Jim Mason

                                              Presenting a toy to Henry

Jim Mason's work as an author, activist and attorney has focused on the rights and interests of animals as well as related human concerns. He has co-authored two books focused on farm animal conditions with ethicist Peter Singer, The Ethics of What We Eat: Why Our Food Choices Matter in 2006, and in 1980 they co-wrote the seminal text Animal Factories. In 2005 Jim penned the classic, An Unnatural Order: The Roots of Our Destruction of Nature, which, as his website describes, "looks at the historical and cultural roots of the Western belief in God-given dominion over the living world. In enslaving animals for war and farming...agrarian society broke the ancient bonds and sense of kinship with them." In 2017, he contributed a long essay to the Oxford Handbook of Animal Studies titled “Misothery: Contempt for Animals and Nature, Its Origins, Purposes, and Repercussions.”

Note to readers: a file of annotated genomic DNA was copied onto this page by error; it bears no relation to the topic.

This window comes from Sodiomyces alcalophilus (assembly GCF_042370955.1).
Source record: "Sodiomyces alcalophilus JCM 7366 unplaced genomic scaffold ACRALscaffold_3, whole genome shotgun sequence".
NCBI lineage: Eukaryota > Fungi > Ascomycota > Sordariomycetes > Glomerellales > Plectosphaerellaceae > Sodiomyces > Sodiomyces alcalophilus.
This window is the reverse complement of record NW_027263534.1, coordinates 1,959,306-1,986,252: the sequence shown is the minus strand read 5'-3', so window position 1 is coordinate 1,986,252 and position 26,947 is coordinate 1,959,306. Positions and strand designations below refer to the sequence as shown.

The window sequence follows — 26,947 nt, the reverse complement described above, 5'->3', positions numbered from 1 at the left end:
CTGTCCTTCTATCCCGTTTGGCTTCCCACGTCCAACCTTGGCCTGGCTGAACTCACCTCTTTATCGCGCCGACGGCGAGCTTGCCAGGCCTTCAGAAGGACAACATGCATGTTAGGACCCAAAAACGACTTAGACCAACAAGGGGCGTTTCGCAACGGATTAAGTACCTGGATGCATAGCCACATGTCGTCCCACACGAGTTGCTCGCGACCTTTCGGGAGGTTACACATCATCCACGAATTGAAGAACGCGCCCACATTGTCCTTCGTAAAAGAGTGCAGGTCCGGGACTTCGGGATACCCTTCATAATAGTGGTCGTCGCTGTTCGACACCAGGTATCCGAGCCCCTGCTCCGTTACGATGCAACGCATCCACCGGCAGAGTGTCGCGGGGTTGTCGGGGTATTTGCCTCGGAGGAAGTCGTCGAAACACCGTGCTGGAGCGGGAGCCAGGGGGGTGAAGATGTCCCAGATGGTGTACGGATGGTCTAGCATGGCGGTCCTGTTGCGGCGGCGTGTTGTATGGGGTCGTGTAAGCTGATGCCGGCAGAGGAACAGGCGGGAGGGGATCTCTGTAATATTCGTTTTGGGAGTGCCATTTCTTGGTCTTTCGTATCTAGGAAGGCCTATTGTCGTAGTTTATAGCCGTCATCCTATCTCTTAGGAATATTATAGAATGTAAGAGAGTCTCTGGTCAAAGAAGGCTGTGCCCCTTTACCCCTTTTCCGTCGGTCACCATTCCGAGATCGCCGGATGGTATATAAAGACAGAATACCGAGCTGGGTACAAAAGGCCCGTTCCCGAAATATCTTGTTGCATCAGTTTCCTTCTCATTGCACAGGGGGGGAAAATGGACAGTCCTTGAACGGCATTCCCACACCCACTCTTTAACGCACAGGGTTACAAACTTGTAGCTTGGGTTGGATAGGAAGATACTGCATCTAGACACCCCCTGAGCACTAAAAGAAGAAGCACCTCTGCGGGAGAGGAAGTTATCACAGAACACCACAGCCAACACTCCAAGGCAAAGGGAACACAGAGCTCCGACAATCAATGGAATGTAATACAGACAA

Jim traveled from his home in Virginia to join Henry and me at my cousin's house in Washington, DC for some filming followed by lunch. From his moving recollection of a traumatic incident as a small boy on a Missouri farm, to his insights about the connections between cultural beliefs and human actions toward animals, we found fertile ground for a lively discussion around the complexities - and simplicity - of human-animal relations.

the Interview

Introduction and Work

Impacts of Dominionism 

Early Influences

Confronting Factory Farming


Exposing Invisible Animal Industries

Consequences of Exploitation

Responding to People Who Don’t Believe Animals, Humanity and the Planet are in Danger 

Rationalizing Harm

First Hunters and Farmers

The Role of Empathy 

Reducing Animal Use

How Animals Shape Our Worldview

Environmentalists and Animal Rights

Confronting Resistance to Change 

What is it About Human Behavior that Encourages Exploitation and Harm and How Do We Overcome It?

The Origin Of Human Domination

Religion and Animals

The Question of What Animals Feel

Questioning the Status Quo

The Environmental Impact of Agriculture 

An Unsustainable Attitude

A "Primal Worldview"